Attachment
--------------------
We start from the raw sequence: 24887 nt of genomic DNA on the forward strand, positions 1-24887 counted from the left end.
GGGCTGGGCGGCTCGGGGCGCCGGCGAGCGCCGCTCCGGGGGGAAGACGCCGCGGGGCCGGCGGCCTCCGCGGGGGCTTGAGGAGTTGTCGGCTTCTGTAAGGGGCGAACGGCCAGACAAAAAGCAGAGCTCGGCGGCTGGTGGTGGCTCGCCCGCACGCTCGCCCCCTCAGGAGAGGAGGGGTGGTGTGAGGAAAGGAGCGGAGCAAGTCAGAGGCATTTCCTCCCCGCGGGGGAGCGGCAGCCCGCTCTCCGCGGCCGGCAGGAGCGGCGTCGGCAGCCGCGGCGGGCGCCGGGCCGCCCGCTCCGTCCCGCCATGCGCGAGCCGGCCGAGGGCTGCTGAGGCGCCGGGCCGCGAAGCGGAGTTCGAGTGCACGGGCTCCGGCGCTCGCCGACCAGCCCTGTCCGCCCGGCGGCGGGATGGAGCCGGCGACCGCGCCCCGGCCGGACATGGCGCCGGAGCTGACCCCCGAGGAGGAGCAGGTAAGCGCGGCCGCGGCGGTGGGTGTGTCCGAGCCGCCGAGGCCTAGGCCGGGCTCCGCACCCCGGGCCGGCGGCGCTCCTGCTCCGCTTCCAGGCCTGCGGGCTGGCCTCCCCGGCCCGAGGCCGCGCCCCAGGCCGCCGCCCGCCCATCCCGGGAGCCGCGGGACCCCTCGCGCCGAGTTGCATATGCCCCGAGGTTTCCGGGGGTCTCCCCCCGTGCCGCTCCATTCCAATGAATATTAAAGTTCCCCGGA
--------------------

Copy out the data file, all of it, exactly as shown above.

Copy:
We start from the raw sequence: 24887 nt of genomic DNA on the forward strand, positions 1-24887 counted from the left end.
GGGCTGGGCGGCTCGGGGCGCCGGCGAGCGCCGCTCCGGGGGGAAGACGCCGCGGGGCCGGCGGCCTCCGCGGGGGCTTGAGGAGTTGTCGGCTTCTGTAAGGGGCGAACGGCCAGACAAAAAGCAGAGCTCGGCGGCTGGTGGTGGCTCGCCCGCACGCTCGCCCCCTCAGGAGAGGAGGGGTGGTGTGAGGAAAGGAGCGGAGCAAGTCAGAGGCATTTCCTCCCCGCGGGGGAGCGGCAGCCCGCTCTCCGCGGCCGGCAGGAGCGGCGTCGGCAGCCGCGGCGGGCGCCGGGCCGCCCGCTCCGTCCCGCCATGCGCGAGCCGGCCGAGGGCTGCTGAGGCGCCGGGCCGCGAAGCGGAGTTCGAGTGCACGGGCTCCGGCGCTCGCCGACCAGCCCTGTCCGCCCGGCGGCGGGATGGAGCCGGCGACCGCGCCCCGGCCGGACATGGCGCCGGAGCTGACCCCCGAGGAGGAGCAGGTAAGCGCGGCCGCGGCGGTGGGTGTGTCCGAGCCGCCGAGGCCTAGGCCGGGCTCCGCACCCCGGGCCGGCGGCGCTCCTGCTCCGCTTCCAGGCCTGCGGGCTGGCCTCCCCGGCCCGAGGCCGCGCCCCAGGCCGCCGCCCGCCCATCCCGGGAGCCGCGGGACCCCTCGCGCCGAGTTGCATATGCCCCGAGGTTTCCGGGGGTCTCCCCCCGTGCCGCTCCATTCCAATGAATATTAAAGTTCCCCGGA